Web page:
Key Words: Internet Addiction, Digital Addiction, EEG, Phenotype, Signatures, Deregulation

Tuesday, October 15, 2013

Sexual Orientation Identity Change in Previously Heterosexual-Identified Mid-Life Women

Jeanne M. Miller, Fielding's School of Psychology

Although much has been written about sexual orientation identity development in general, little research has been conducted into the experiences of previously heterosexual-identified women who discover same-sex attractions in mid-life. The present study explored the subjective experience of such women in an effort to understand how these women make meaning of their shift in sexual-romantic attractions, what impact the experience of sexual orientation identity change has on overall identity structure, and how traditional models of sexual orientation identity development do or do not illuminate their experiences. It is necessary to increase our knowledge in this area to enhance our ability to treat and educate both the women undergoing such an experience and the providers who may encounter them in practice. Interviews were conducted with 14 previously heterosexual-identified women who discovered sexual and romantic attractions to other women in mid-life and subsequently changed their sexual orientation identity from heterosexual to lesbian. Interviews were then analyzed for common themes and processes. Previously heterosexual-identified women who subsequently identify as lesbian appear to recast the meaning of past events in the service of maintaining a cohesive life narrative that fits with current social constructions of what it means to be lesbian. They do this within the larger context of social, psychological, and cultural parameters that make up their current and past "indigenous psychology." For this group of women, although sexual orientation identity formation follows traditional developmental models, it is clear that there are distinct tasks to be accomplished, including the resolution of cognitive dissonance over conflicting roles, identities, and value systems. These tasks were made especially difficult because the women had to undo or redo identities that were previously considered complete. Additionally, all the women in the present study experienced a period of moratorium exploration before settling into their new sexual orientation identity. This moratorium may also have allowed several women to move from a previously foreclosed identity status to a new identity achievement status.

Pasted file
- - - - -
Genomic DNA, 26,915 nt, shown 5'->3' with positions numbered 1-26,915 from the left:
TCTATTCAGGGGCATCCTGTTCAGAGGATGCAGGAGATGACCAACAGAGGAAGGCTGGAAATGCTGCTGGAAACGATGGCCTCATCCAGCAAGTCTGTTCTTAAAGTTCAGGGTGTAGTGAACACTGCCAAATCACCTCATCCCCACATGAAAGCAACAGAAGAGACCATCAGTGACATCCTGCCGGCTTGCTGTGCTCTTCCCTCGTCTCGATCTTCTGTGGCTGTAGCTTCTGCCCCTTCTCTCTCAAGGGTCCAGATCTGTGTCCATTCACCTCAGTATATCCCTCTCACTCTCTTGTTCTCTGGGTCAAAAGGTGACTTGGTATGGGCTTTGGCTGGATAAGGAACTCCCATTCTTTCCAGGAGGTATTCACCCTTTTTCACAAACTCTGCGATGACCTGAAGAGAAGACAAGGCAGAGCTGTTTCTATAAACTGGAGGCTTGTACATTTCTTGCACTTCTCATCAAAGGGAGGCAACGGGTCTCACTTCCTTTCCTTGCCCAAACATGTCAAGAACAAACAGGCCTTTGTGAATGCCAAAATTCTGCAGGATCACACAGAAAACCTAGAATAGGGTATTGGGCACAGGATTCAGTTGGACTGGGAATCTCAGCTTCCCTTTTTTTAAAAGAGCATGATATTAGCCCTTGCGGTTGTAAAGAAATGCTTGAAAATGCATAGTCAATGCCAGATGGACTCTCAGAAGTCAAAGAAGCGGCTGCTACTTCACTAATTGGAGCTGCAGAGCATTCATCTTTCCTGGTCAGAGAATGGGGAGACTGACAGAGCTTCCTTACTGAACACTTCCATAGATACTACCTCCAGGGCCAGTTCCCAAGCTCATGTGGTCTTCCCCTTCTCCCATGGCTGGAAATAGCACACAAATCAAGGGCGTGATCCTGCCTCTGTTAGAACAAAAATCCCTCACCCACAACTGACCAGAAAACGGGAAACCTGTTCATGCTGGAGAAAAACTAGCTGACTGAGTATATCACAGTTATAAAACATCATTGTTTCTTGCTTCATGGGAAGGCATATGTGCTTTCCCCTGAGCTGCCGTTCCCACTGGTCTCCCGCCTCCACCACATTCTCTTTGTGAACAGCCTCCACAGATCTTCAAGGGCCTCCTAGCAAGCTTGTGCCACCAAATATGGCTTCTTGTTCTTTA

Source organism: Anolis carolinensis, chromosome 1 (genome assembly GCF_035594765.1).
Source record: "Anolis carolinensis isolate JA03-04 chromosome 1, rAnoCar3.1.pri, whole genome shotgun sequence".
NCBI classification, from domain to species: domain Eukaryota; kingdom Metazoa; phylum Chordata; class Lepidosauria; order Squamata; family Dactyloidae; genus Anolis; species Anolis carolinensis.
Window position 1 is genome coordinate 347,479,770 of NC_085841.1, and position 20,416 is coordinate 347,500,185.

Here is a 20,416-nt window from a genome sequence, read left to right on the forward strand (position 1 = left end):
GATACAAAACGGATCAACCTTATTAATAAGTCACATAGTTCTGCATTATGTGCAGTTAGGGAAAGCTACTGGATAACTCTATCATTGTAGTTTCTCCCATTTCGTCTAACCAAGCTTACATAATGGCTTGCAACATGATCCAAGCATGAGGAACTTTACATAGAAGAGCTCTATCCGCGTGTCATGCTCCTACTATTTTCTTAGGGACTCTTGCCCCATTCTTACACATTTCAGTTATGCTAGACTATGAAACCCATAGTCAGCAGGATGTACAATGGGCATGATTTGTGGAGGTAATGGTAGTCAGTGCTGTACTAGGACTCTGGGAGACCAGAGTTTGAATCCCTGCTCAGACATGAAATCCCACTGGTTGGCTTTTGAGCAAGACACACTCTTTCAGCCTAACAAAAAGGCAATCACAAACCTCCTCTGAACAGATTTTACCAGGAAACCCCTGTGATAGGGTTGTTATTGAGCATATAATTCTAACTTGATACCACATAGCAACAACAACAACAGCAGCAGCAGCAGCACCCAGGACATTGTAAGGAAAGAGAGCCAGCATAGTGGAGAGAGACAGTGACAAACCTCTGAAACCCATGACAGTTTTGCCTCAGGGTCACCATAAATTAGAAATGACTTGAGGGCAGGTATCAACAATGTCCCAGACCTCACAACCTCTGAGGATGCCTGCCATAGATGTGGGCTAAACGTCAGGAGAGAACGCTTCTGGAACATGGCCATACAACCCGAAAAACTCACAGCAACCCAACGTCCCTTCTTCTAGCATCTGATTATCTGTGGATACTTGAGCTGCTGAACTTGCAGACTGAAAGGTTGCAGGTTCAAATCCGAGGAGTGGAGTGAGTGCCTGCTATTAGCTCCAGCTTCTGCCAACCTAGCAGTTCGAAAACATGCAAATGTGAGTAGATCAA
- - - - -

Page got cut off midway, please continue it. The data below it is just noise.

Keywords: mid-life lesbian, sexual orientation identity formation, indigenous psychology, autobiographical time, sexual fluidity

Thursday, October 10, 2013

Being the Other: An Autoethnography of Cross-Cultural and Sexual Identity Experiences

Eve Kedar, Fielding's School of Educational Leadership & Change